CBI urges metro mayors to work towards sustainable and inclusive recovery

Damian Waters

Bosses’ organisation the CBI has called on the incoming metro mayors for Liverpool City Region and Greater Manchester to champion sustainable and inclusive recovery.

Both regions are holding ballots for the posts, currently held by Steve Rotheram and Andy Burnham, respectively, on May 6.

The North West CBI says whoever is confirmed as metro mayor following the ballots must focus on boosting productivity, tackling skills shortages, ending income inequalities and improving connectivity across the regions.

It calls for vision and ambition in Liverpool to turbocharge the COVID recovery and lay the foundations for sustainable, long-term prosperity for a “unique, hardworking and culturally vibrant” region.

Creating a welcoming business environment is a priority. This includes overcoming skills shortages and pockets of low productivity, while attracting inward investment and driving improvement in physical infrastructure and digital connectivity which can also be transformational.

Efforts to address poor health outcomes – worsened by the pandemic – can reintegrate high numbers of economically ‘inactive’ people back into the region’s workforce.

Damian Waters, CBI North West director, said: “To address the short term challenges of COVID-19, and turn the Liverpool City Region into a healthier, more productive, and thriving place, the metro mayor must develop and champion a strong economic vision.

“It should consider how to turbo-charge the recovery, and must enable businesses to succeed, allowing the region to shift from its reliance on public sector employment, and to grow the private sector. This should recognise that a strong economy that delivers growth and good jobs can raise living standards and wages for all.

“To be a success, this requires renewed partnership. The metro mayor should work collaboratively with businesses, neighbouring authorities, unions and the third sector, as well as all parts of government to revive and thrive in the future.”

Addressing the next metro mayor of Greater Manchester, Mr Waters said the region should “consider how to turbo-charge recovery planning, focusing on key projects and outcomes.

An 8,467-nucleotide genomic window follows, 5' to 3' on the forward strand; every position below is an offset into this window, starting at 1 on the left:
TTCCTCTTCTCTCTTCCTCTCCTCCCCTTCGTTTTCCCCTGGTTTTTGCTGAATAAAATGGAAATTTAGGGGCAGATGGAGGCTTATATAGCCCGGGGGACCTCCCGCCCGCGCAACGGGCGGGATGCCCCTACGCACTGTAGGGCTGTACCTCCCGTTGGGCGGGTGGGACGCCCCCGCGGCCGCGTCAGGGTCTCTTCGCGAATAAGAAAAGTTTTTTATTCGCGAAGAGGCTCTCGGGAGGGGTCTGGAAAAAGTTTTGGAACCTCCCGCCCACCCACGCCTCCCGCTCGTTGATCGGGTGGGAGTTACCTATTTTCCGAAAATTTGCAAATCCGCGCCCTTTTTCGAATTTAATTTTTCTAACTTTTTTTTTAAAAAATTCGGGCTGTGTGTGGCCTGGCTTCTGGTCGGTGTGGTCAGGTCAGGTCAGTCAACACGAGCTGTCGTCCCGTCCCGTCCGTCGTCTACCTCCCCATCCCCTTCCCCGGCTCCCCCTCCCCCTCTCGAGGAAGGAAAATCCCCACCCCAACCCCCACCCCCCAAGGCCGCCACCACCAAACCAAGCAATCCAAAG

“This economic vision must enable businesses to succeed, and recognise that a strong economy which delivers shared growth and good jobs can raise living standards and wages for all.

“To be a success, this requires a renewed partnership, which builds on the collaboration we have seen throughout the pandemic. The metro mayor should work collaboratively with businesses, neighboring authorities, unions and the third sector, as well as all parts of government to revive the economy and thrive in the future.”

He added: “Business is ready to step up and support in this endeavour, working closely with the metro mayor to develop and embed this economic vision.”

The CBI manifesto spells out how businesses and the newly-elected mayors can work in tandem to drive recovery and capitalise on strengths in sectors like health and life sciences, chemicals, pharmaceuticals and advance manufacturing to create a powerful and equitable economy rich in industries of the future.

It has identified three key principles and a series of recommendations which it says should shape the new mayors’ term in office.

  • Champion regional dynamism and global competitiveness to raise living standards. Establish a strong economic vision, working with partners in public and private sectors to enable businesses of all sizes to thrive. Promote the region on a worldwide stage to attract inward investment, grow export opportunities and market the region as a global destination. Target R&D investment to drive culture of innovation, supported by increased collaboration between business, academia and government
  • Transform digital and physical infrastructure on the race to net zero. Back carbon reduction ambitions by focusing on green projects and funding to build a sustainable future. Lead an environmental agenda which future proofs the region by placing net zero at the heart of a long-term economic vision. Drive meaningful improvement and green investment in jobs, housing, transport and digitisation across the region
  • Stimulate job creation and secure an inclusive future workforce. Front the re-training and re-skilling agenda to target skills gaps and feed future industries. Champion diversity and inclusion to boost social mobility and ensure opportunity for younger generations and minority groups. Deliver projects that result in the creation of good jobs at pace, enabling business to attract and retain good talent.

Together, the CBI believes these actions can address inequalities and equip the region with the infrastructure, talent and investment needed to thrive through post-pandemic recovery and beyond.